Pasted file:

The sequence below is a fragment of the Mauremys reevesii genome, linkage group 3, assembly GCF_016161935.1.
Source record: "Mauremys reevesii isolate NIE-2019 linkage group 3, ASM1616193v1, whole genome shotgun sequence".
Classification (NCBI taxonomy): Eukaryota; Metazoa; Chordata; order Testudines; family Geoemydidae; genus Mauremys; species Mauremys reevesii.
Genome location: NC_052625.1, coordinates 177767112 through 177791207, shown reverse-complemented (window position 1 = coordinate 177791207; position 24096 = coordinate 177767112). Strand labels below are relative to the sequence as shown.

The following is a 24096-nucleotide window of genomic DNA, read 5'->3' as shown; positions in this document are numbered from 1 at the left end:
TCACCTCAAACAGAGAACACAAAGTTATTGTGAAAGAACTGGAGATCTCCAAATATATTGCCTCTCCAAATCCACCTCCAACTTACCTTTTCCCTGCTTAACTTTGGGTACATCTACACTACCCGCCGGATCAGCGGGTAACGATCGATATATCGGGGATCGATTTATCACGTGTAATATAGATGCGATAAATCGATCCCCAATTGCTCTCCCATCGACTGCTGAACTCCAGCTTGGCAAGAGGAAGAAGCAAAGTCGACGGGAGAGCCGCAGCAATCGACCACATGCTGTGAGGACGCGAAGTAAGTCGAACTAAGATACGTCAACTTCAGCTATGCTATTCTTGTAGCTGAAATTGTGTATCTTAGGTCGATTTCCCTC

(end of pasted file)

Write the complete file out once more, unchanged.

The sequence below is a fragment of the Mauremys reevesii genome, linkage group 3, assembly GCF_016161935.1.
Source record: "Mauremys reevesii isolate NIE-2019 linkage group 3, ASM1616193v1, whole genome shotgun sequence".
Classification (NCBI taxonomy): Eukaryota; Metazoa; Chordata; order Testudines; family Geoemydidae; genus Mauremys; species Mauremys reevesii.
Genome location: NC_052625.1, coordinates 177767112 through 177791207, shown reverse-complemented (window position 1 = coordinate 177791207; position 24096 = coordinate 177767112). Strand labels below are relative to the sequence as shown.

The following is a 24096-nucleotide window of genomic DNA, read 5'->3' as shown; positions in this document are numbered from 1 at the left end:
TCACCTCAAACAGAGAACACAAAGTTATTGTGAAAGAACTGGAGATCTCCAAATATATTGCCTCTCCAAATCCACCTCCAACTTACCTTTTCCCTGCTTAACTTTGGGTACATCTACACTACCCGCCGGATCAGCGGGTAACGATCGATATATCGGGGATCGATTTATCACGTGTAATATAGATGCGATAAATCGATCCCCAATTGCTCTCCCATCGACTGCTGAACTCCAGCTTGGCAAGAGGAAGAAGCAAAGTCGACGGGAGAGCCGCAGCAATCGACCACATGCTGTGAGGACGCGAAGTAAGTCGAACTAAGATACGTCAACTTCAGCTATGCTATTCTTGTAGCTGAAATTGTGTATCTTAGGTCGATTTCCCTC